Facebook Libra Project Losing Its Grandeur?

  • There is also trepidation among major economies such as India which are looking to ban cryptocurrencies altogether.
  • Going by a statement released by PayPal, the company was ditching the endeavor to focus on its own financial products.
  • Facebook has been facing mounting criticism from legislators about how it plans to handle Librá’s data privacy because it has, in the past, failed to uphold data privacy pledges.

MasterCard, Visa, eBay, Mercado Pago, and Stripe have pulled out of the Libra Association. The news comes barely a week after PayPal announced that it would forgo participation. The Libra panel was initially made up of 28 companies, each set to control a network node.

Increased regulatory scrutiny has dogged the Libra project since its inception and so the future of the project seems bleak at the moment. U.S. regulators, in particular, fear that Facebook will become too powerful if allowed to handle user funds across the world. There is also trepidation among major economies such as India which are looking to ban cryptocurrencies altogether. At the heart of Libra woes lie major data privacy concerns.

Libra is a permissioned blockchain digital currency proposed by the American social media company Facebook. The currency and network do not yet exist, and only rudimentary experimental code has been released. The launch is planned to be in 2020.

Going by a statement released by PayPal, the company was ditching the endeavor to focus on its own financial products. The statement read in part as follows:

“We remain supportive of Libra’s aspirations and look forward to continued dialogue on ways to work together in the future. Facebook has been a longstanding and valued strategic partner to PayPal, and we will continue to partner with and support Facebook in various capacities.”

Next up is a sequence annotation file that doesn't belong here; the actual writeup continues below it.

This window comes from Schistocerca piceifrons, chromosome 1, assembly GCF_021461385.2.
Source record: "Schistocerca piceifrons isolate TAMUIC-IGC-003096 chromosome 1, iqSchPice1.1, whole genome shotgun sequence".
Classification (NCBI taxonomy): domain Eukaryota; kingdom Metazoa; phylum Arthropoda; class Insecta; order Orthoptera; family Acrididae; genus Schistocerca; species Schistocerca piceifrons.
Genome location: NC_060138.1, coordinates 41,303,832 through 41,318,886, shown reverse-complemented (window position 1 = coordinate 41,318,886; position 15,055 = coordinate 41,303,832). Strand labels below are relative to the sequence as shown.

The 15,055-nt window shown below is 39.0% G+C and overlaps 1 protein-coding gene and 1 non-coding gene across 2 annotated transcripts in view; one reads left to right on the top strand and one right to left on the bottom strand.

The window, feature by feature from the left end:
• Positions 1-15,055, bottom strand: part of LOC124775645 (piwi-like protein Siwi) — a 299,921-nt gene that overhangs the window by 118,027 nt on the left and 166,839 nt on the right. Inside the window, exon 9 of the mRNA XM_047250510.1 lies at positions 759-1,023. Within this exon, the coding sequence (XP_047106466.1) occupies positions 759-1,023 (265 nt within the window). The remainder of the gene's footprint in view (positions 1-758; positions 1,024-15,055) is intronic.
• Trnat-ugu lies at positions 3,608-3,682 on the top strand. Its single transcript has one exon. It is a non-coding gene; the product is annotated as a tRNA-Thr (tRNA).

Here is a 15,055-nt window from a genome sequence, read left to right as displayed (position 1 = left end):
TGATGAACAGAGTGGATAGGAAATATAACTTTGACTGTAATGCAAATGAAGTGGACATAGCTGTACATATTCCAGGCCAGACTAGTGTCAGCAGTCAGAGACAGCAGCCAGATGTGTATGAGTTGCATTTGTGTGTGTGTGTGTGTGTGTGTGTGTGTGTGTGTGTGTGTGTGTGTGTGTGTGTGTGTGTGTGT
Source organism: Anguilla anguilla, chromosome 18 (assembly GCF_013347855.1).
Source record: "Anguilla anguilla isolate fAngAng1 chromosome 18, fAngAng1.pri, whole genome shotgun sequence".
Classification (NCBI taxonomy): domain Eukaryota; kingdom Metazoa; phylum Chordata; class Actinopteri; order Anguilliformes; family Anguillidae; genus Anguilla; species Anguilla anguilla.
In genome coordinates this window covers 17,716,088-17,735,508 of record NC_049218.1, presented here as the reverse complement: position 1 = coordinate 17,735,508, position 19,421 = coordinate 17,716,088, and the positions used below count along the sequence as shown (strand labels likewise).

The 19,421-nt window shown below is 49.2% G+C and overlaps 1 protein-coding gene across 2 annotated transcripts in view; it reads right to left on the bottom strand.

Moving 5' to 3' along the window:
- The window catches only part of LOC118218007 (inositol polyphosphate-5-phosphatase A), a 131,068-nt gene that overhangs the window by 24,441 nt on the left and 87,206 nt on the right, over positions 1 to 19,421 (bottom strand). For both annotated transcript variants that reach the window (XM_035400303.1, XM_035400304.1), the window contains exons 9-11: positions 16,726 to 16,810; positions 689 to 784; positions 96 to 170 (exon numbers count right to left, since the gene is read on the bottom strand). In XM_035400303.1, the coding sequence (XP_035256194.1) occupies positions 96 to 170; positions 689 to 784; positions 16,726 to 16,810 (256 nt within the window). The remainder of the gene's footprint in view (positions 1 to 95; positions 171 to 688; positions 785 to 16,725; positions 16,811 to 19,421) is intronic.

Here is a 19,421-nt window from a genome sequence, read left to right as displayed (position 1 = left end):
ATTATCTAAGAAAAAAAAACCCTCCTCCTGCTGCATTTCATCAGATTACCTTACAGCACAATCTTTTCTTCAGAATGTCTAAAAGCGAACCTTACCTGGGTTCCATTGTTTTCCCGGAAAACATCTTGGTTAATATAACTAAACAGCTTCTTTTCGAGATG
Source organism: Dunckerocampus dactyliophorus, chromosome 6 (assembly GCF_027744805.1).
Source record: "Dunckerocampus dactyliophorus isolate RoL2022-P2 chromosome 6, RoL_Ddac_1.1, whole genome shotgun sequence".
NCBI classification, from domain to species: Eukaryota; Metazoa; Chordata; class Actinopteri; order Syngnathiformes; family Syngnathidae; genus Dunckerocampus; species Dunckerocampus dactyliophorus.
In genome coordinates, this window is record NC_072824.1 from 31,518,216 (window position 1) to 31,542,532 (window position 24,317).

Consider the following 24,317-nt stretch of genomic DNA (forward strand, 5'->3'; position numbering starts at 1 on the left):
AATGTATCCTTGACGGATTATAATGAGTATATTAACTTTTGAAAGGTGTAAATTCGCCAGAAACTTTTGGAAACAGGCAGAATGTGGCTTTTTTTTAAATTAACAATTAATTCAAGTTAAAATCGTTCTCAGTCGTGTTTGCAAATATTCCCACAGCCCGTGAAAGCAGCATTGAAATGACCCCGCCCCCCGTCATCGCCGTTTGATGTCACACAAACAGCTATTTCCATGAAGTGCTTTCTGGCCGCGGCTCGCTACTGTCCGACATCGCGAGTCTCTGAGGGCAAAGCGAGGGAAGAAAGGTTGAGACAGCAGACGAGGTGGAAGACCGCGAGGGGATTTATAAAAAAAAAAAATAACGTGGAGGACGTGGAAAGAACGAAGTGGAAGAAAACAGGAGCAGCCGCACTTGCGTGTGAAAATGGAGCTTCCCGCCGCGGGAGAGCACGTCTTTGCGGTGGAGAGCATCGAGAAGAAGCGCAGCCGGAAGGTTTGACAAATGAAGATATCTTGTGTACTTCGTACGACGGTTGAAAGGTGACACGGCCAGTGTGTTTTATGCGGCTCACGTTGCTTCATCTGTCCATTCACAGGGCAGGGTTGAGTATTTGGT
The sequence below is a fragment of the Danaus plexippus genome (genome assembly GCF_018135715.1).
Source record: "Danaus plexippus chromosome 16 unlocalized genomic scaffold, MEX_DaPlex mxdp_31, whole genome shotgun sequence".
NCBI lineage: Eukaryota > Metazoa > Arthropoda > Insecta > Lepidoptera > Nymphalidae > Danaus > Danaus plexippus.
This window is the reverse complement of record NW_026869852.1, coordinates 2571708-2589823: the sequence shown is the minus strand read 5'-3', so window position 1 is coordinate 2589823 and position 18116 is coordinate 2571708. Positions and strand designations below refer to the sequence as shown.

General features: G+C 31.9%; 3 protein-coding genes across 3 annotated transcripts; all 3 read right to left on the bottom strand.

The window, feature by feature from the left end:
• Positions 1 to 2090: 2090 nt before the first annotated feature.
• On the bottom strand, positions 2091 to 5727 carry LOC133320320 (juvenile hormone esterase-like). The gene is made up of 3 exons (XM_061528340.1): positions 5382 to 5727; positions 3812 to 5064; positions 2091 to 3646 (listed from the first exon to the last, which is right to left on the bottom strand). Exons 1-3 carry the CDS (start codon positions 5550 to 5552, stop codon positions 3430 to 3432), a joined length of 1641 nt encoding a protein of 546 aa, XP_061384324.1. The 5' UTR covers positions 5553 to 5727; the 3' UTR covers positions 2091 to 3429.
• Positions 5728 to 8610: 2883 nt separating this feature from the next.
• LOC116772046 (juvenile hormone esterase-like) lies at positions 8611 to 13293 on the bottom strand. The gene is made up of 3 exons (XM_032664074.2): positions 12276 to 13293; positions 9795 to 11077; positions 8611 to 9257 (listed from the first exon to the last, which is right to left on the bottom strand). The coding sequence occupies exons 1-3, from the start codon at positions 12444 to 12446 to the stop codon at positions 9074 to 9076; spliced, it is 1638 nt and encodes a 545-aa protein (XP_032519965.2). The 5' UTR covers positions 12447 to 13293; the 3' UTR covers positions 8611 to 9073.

Why Major Companies are leaving the Libra Association

According to Libra project head David Marcus, mounting pressure is forcing major companies to drop out. On October 11, he reiterated Facebook’s commitment to launch the borderless payment network and expressed optimism about the project’s potential.

This was via a series of tweets underlining the tumultuous regulatory landscape. He thanked Libra coalition partners Visa and MasterCard for participating in the Libra project up until the 11th hour via a note that read as follows.

“Special thanks to @Visa and @Mastercard for sticking it out until the 11th hour. The pressure has been intense (understatement), and I respect their decision to wait until there’s regulatory clarity for @Libra_ to proceed, vs. the invoked threats (by many) on their biz.”

Facebook is a Serial Offender

Facebook has been facing mounting criticism from legislators about how it plans to handle Librá’s data privacy because it has, in the past, failed to uphold data privacy pledges.

One of the firm’s most notable violations happened during its acquisition of WhatsApp in 2014. Facebook promised European regulators that it would not merge user information across its platforms. The company made a U-turn just after the buyout announcing that it was going to consolidate data on both platforms. Facebook was fined about $120 million for the violation.

The Cambridge Analytica scandal that unfolded in 2018 underscored the company’s lackluster data handling practices. Investigations revealed that the firm had allowed a collective of companies to access personal user information without user consent for advertising purposes. The watershed moment precipitated a sharp decline in the company’s valuation due to a change in public sentiment. The revelation also led to the enactment of tighter data privacy regulations.

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Sam Spencer

Sam Spencer is a Technology, Entertainment, and Political News writer at Communal News.


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